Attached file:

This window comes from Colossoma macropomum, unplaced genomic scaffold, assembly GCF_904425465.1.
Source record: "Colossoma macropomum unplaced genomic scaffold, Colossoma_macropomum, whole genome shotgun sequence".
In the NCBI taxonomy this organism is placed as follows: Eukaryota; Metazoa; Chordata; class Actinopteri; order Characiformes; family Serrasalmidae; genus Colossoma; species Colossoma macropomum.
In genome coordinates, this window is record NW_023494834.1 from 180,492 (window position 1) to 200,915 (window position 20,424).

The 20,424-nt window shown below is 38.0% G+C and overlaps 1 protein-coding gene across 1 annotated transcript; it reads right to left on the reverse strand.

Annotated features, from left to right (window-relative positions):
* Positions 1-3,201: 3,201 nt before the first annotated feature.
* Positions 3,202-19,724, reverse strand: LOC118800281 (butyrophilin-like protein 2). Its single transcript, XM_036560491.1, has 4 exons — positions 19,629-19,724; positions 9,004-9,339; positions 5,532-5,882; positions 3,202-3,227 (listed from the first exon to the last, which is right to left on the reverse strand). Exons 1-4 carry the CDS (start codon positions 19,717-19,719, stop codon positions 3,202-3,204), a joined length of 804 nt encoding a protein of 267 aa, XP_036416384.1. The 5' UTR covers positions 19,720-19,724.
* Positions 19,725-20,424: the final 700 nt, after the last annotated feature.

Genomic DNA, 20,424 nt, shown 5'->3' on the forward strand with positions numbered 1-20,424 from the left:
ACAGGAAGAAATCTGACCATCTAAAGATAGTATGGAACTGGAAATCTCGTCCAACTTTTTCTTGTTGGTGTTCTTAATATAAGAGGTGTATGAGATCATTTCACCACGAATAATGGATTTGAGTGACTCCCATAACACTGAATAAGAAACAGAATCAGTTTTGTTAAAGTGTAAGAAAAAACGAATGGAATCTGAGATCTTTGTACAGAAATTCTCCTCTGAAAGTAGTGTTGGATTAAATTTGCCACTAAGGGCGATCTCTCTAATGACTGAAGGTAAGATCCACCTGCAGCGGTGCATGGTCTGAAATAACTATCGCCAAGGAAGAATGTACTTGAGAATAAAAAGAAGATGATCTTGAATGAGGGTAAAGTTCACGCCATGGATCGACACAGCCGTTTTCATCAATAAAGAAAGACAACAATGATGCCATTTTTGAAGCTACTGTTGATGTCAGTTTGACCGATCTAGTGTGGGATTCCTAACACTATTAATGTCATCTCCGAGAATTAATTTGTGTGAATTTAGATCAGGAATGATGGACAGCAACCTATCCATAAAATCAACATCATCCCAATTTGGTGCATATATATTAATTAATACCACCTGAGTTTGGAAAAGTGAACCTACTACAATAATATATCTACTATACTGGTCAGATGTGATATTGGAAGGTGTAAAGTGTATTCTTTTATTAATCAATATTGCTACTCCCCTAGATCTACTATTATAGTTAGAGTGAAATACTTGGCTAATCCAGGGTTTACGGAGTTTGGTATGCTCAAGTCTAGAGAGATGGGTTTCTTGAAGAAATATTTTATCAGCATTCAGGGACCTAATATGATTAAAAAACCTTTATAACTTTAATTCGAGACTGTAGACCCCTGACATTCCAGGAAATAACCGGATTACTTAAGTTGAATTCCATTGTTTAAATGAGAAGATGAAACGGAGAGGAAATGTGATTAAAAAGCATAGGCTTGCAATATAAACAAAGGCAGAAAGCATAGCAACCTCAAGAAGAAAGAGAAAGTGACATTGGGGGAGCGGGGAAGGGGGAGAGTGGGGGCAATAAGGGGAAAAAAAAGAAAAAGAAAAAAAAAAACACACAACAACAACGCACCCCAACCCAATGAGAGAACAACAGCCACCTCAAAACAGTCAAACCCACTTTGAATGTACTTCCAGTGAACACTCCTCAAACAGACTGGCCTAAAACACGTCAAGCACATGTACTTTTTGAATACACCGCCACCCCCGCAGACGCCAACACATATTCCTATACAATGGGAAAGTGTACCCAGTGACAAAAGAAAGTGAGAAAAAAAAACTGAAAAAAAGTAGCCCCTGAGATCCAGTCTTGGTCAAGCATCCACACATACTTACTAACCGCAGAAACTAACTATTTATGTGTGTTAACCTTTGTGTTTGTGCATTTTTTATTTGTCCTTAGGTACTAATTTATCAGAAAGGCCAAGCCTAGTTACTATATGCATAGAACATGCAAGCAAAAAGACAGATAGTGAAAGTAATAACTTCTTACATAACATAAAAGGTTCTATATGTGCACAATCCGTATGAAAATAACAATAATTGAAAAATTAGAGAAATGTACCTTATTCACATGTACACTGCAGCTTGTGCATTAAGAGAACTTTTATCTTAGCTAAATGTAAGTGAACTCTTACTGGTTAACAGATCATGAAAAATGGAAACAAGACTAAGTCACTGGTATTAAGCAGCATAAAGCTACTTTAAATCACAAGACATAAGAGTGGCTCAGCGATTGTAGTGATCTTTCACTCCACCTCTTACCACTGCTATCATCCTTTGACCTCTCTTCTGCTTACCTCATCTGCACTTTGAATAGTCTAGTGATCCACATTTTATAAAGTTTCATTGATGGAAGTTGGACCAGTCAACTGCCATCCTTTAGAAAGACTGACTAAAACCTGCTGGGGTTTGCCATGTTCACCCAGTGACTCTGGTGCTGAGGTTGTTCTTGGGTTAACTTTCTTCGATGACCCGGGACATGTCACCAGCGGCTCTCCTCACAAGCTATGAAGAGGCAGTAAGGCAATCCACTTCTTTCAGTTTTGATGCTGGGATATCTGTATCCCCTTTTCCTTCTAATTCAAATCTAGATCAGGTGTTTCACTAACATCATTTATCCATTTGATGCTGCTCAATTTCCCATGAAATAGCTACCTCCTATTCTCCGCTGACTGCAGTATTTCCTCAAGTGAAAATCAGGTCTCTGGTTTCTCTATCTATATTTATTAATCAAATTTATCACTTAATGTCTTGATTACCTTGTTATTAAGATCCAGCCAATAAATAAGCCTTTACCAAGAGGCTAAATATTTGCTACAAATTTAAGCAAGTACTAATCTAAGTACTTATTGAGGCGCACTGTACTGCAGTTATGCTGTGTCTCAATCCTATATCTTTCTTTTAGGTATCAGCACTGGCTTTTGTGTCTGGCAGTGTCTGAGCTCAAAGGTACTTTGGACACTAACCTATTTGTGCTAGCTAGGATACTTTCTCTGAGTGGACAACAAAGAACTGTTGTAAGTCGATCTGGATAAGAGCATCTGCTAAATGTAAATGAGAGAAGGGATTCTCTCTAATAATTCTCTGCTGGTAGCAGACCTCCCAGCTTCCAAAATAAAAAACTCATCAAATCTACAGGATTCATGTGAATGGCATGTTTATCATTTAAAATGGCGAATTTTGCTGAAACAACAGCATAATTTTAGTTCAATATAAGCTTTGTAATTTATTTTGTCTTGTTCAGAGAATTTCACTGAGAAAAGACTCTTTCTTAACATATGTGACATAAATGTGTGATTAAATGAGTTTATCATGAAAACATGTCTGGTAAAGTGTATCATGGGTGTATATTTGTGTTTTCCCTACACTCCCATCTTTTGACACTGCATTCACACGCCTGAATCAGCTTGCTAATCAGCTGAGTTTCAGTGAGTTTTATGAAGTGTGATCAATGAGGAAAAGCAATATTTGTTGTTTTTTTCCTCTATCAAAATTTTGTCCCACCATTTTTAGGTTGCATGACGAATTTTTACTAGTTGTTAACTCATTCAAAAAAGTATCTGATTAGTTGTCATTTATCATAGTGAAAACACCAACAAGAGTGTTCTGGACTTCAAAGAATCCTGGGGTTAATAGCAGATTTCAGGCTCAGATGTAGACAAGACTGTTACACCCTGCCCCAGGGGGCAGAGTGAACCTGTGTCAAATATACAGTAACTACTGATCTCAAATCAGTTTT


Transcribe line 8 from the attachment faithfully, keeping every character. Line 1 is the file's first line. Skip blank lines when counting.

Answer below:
* Positions 3,202-19,724, reverse strand: LOC118800281 (butyrophilin-like protein 2). Its single transcript, XM_036560491.1, has 4 exons — positions 19,629-19,724; positions 9,004-9,339; positions 5,532-5,882; positions 3,202-3,227 (listed from the first exon to the last, which is right to left on the reverse strand). Exons 1-4 carry the CDS (start codon positions 19,717-19,719, stop codon positions 3,202-3,204), a joined length of 804 nt encoding a protein of 267 aa, XP_036416384.1. The 5' UTR covers positions 19,720-19,724.